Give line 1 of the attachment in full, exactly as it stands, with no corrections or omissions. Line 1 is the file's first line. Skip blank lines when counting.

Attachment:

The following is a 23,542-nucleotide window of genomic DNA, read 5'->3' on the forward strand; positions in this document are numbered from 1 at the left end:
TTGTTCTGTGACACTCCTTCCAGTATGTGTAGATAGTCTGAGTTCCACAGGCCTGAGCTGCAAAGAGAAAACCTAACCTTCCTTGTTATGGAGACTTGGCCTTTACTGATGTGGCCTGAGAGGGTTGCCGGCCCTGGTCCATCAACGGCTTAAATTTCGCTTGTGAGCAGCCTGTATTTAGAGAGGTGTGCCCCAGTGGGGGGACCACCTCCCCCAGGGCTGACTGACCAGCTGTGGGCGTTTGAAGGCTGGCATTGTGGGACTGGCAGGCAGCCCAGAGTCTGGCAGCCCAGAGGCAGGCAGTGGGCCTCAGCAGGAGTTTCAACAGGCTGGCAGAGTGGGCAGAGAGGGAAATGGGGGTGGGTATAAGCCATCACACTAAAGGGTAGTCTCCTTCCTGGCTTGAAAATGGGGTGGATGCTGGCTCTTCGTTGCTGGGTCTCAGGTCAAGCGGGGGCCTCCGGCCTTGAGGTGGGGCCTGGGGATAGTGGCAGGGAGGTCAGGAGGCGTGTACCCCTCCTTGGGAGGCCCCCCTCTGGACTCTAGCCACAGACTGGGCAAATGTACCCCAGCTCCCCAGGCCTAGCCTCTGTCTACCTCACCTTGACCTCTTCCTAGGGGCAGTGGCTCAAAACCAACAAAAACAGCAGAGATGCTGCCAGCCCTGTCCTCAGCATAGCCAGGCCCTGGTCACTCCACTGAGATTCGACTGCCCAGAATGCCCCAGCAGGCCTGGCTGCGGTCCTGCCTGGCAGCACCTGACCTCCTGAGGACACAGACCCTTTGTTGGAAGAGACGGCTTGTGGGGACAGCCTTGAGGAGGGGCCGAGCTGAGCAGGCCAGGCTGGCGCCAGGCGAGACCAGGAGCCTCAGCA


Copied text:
The following is a 23,542-nucleotide window of genomic DNA, read 5'->3' on the forward strand; positions in this document are numbered from 1 at the left end: